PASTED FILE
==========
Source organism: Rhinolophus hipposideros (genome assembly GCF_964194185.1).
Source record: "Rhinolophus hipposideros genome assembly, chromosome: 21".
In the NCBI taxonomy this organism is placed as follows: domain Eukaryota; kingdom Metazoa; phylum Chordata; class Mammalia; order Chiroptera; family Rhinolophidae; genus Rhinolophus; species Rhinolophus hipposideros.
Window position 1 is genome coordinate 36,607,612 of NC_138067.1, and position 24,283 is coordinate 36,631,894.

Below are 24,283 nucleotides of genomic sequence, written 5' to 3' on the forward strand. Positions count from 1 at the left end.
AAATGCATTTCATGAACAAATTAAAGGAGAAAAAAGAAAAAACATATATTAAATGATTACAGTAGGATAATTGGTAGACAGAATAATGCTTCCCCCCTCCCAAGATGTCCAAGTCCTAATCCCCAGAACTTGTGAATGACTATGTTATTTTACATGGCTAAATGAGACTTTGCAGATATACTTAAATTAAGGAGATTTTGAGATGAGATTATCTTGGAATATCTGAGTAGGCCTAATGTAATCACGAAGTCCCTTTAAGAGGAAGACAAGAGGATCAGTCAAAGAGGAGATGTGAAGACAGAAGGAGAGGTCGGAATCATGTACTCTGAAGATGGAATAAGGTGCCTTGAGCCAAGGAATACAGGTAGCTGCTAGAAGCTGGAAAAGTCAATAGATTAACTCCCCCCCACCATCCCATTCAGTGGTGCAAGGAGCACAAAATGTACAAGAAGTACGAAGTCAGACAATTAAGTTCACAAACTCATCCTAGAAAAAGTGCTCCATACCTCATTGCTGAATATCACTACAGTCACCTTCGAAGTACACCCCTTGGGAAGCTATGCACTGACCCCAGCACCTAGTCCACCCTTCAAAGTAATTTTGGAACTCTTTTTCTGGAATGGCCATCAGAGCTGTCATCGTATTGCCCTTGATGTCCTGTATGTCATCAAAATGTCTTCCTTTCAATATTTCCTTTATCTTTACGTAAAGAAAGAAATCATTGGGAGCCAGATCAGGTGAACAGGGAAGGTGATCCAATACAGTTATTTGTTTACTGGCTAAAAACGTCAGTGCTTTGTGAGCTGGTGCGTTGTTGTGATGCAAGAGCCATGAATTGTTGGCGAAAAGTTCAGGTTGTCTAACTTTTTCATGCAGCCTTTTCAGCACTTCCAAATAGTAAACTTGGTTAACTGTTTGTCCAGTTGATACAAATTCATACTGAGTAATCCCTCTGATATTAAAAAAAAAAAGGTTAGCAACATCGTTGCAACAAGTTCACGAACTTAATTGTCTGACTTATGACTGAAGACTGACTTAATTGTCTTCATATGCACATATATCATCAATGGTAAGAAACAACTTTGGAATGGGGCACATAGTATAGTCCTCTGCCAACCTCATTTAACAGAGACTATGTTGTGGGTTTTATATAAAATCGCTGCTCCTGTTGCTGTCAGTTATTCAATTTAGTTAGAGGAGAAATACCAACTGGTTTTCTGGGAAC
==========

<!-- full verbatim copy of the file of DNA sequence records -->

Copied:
Source organism: Rhinolophus hipposideros (genome assembly GCF_964194185.1).
Source record: "Rhinolophus hipposideros genome assembly, chromosome: 21".
In the NCBI taxonomy this organism is placed as follows: domain Eukaryota; kingdom Metazoa; phylum Chordata; class Mammalia; order Chiroptera; family Rhinolophidae; genus Rhinolophus; species Rhinolophus hipposideros.
Window position 1 is genome coordinate 36,607,612 of NC_138067.1, and position 24,283 is coordinate 36,631,894.

Below are 24,283 nucleotides of genomic sequence, written 5' to 3' on the forward strand. Positions count from 1 at the left end.
AAATGCATTTCATGAACAAATTAAAGGAGAAAAAAGAAAAAACATATATTAAATGATTACAGTAGGATAATTGGTAGACAGAATAATGCTTCCCCCCTCCCAAGATGTCCAAGTCCTAATCCCCAGAACTTGTGAATGACTATGTTATTTTACATGGCTAAATGAGACTTTGCAGATATACTTAAATTAAGGAGATTTTGAGATGAGATTATCTTGGAATATCTGAGTAGGCCTAATGTAATCACGAAGTCCCTTTAAGAGGAAGACAAGAGGATCAGTCAAAGAGGAGATGTGAAGACAGAAGGAGAGGTCGGAATCATGTACTCTGAAGATGGAATAAGGTGCCTTGAGCCAAGGAATACAGGTAGCTGCTAGAAGCTGGAAAAGTCAATAGATTAACTCCCCCCCACCATCCCATTCAGTGGTGCAAGGAGCACAAAATGTACAAGAAGTACGAAGTCAGACAATTAAGTTCACAAACTCATCCTAGAAAAAGTGCTCCATACCTCATTGCTGAATATCACTACAGTCACCTTCGAAGTACACCCCTTGGGAAGCTATGCACTGACCCCAGCACCTAGTCCACCCTTCAAAGTAATTTTGGAACTCTTTTTCTGGAATGGCCATCAGAGCTGTCATCGTATTGCCCTTGATGTCCTGTATGTCATCAAAATGTCTTCCTTTCAATATTTCCTTTATCTTTACGTAAAGAAAGAAATCATTGGGAGCCAGATCAGGTGAACAGGGAAGGTGATCCAATACAGTTATTTGTTTACTGGCTAAAAACGTCAGTGCTTTGTGAGCTGGTGCGTTGTTGTGATGCAAGAGCCATGAATTGTTGGCGAAAAGTTCAGGTTGTCTAACTTTTTCATGCAGCCTTTTCAGCACTTCCAAATAGTAAACTTGGTTAACTGTTTGTCCAGTTGATACAAATTCATACTGAGTAATCCCTCTGATATTAAAAAAAAAAAGGTTAGCAACATCGTTGCAACAAGTTCACGAACTTAATTGTCTGACTTATGACTGAAGACTGACTTAATTGTCTTCATATGCACATATATCATCAATGGTAAGAAACAACTTTGGAATGGGGCACATAGTATAGTCCTCTGCCAACCTCATTTAACAGAGACTATGTTGTGGGTTTTATATAAAATCGCTGCTCCTGTTGCTGTCAGTTATTCAATTTAGTTAGAGGAGAAATACCAACTGGTTTTCTGGGAAC